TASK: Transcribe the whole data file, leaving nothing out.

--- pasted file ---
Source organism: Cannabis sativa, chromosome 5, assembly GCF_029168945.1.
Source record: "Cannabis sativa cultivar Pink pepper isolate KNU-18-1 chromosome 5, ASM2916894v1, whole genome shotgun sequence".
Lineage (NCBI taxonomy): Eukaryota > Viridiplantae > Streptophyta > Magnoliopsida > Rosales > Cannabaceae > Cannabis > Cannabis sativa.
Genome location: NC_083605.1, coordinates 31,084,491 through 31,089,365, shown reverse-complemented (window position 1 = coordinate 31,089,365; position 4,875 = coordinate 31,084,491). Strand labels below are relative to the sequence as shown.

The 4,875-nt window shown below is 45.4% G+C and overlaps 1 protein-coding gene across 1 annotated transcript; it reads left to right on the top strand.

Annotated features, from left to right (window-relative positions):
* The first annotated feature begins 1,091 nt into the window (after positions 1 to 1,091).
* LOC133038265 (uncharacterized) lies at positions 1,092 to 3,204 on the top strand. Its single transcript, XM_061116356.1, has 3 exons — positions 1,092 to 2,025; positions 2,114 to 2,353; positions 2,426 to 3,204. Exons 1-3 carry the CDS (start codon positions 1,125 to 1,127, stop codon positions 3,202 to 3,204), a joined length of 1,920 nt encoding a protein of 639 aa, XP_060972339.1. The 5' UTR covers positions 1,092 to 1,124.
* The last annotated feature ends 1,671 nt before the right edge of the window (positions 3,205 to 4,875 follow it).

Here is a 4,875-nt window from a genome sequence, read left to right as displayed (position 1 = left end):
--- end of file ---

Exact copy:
Source organism: Cannabis sativa, chromosome 5, assembly GCF_029168945.1.
Source record: "Cannabis sativa cultivar Pink pepper isolate KNU-18-1 chromosome 5, ASM2916894v1, whole genome shotgun sequence".
Lineage (NCBI taxonomy): Eukaryota > Viridiplantae > Streptophyta > Magnoliopsida > Rosales > Cannabaceae > Cannabis > Cannabis sativa.
Genome location: NC_083605.1, coordinates 31,084,491 through 31,089,365, shown reverse-complemented (window position 1 = coordinate 31,089,365; position 4,875 = coordinate 31,084,491). Strand labels below are relative to the sequence as shown.

The 4,875-nt window shown below is 45.4% G+C and overlaps 1 protein-coding gene across 1 annotated transcript; it reads left to right on the top strand.

Annotated features, from left to right (window-relative positions):
* The first annotated feature begins 1,091 nt into the window (after positions 1 to 1,091).
* LOC133038265 (uncharacterized) lies at positions 1,092 to 3,204 on the top strand. Its single transcript, XM_061116356.1, has 3 exons — positions 1,092 to 2,025; positions 2,114 to 2,353; positions 2,426 to 3,204. Exons 1-3 carry the CDS (start codon positions 1,125 to 1,127, stop codon positions 3,202 to 3,204), a joined length of 1,920 nt encoding a protein of 639 aa, XP_060972339.1. The 5' UTR covers positions 1,092 to 1,124.
* The last annotated feature ends 1,671 nt before the right edge of the window (positions 3,205 to 4,875 follow it).

Here is a 4,875-nt window from a genome sequence, read left to right as displayed (position 1 = left end):